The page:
Smoke Free WA Health System Policy
In WA, all the Health Department owned and leased premises and grounds including hospitals, community health centres, office buildings, car parks and vehicles are completely smoke free.
Electronic cigarettes (e-cigarettes) and other personal vaporisers for delivery of nicotine or other substances are not permitted to be used in any area where smoking is restricted.
Read more about the Smoke Free WA Health System Policy:
- Policy and Guidelines
- WA Health Staff: Training for staff, information about nicotine replacement therapy and frameworks
- Health Facilities smoke-free signage
Hospitals and health facilities service the most vulnerable in our community, who require as much assistance as possible in returning to health.
While many hospitals are largely smoke free, the acceptance of smoking near entryways and in common areas can still lead to issues for those in ill-health. Smoking around health facilities puts people in harm’s way and can be especially dangerous for those with pre-existing health issues and pregnant women.
Smoking areas in and around health facilities send the wrong message to the general public about how damaging tobacco use is.
Thanks to decades of research by health facilities, universities and research centres, the damaging health effects of smoking are widely known. It’s up to these same institutions to demonstrate that smoking should not be tolerated in their workplaces.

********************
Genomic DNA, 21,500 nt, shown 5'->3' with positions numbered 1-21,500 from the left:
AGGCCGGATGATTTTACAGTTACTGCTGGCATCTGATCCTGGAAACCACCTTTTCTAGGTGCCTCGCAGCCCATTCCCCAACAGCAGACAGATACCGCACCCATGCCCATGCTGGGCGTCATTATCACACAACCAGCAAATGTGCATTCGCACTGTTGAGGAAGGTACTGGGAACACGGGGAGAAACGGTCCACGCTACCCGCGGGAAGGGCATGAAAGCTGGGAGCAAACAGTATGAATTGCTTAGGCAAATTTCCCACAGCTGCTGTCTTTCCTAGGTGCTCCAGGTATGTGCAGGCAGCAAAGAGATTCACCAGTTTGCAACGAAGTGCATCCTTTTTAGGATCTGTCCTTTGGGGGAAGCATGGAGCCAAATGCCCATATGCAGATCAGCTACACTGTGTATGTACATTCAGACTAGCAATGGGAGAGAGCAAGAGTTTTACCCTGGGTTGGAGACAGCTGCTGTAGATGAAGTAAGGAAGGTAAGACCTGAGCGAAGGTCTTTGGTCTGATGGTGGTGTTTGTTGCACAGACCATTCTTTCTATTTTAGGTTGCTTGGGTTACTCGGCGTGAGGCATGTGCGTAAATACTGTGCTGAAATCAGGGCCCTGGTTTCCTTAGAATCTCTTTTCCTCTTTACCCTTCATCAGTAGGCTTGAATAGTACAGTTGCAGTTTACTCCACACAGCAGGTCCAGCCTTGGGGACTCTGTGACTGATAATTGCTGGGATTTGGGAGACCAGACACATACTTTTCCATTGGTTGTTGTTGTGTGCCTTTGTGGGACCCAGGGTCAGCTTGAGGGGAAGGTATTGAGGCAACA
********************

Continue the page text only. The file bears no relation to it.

What does ACOSH do to support health facilities?
ACOSH, alongside other key stakeholder, has been working with hospitals to ensure an effective implementation of the Smoke Free WA Health System Policy.
ACOSH, in partnership with the North Metropolitan Public Health Service (NMPHS), recently conducted a staff survey regarding the Smoke Free WA Health System Policy in five hospitals. Based on the findings, ACOSH and NMPHS have presented key recommendations such as incorporation of policing and monitoring by hospital security staff as part of their job description, induction training to educate staff on the policy and on brief intervention as well as re-training when required, and free NRT access for staff and patients. It also recommended implementing a similar approach to the ABCD model from Alfred Health funded by the Victorian Government that facilitates a systematic process for improving the management of nicotine dependency among people who access the health system.
Do you need help?
To discuss implementing a smoke free plan for health facilities please contact ACOSH on firstname.lastname@example.org or 6365 5436.
If you have been exposed to secondhand smoke at a health facility, we would like to hear from you, please complete this form or contact us on 6365 5436. Community complaints regarding exposure to secondhand smoke at public places are treated confidentially and are valuable. ACOSH utilises community complaints to offer assistance to the government and responsible compliance agencies to review and improve monitoring and enforcement processes.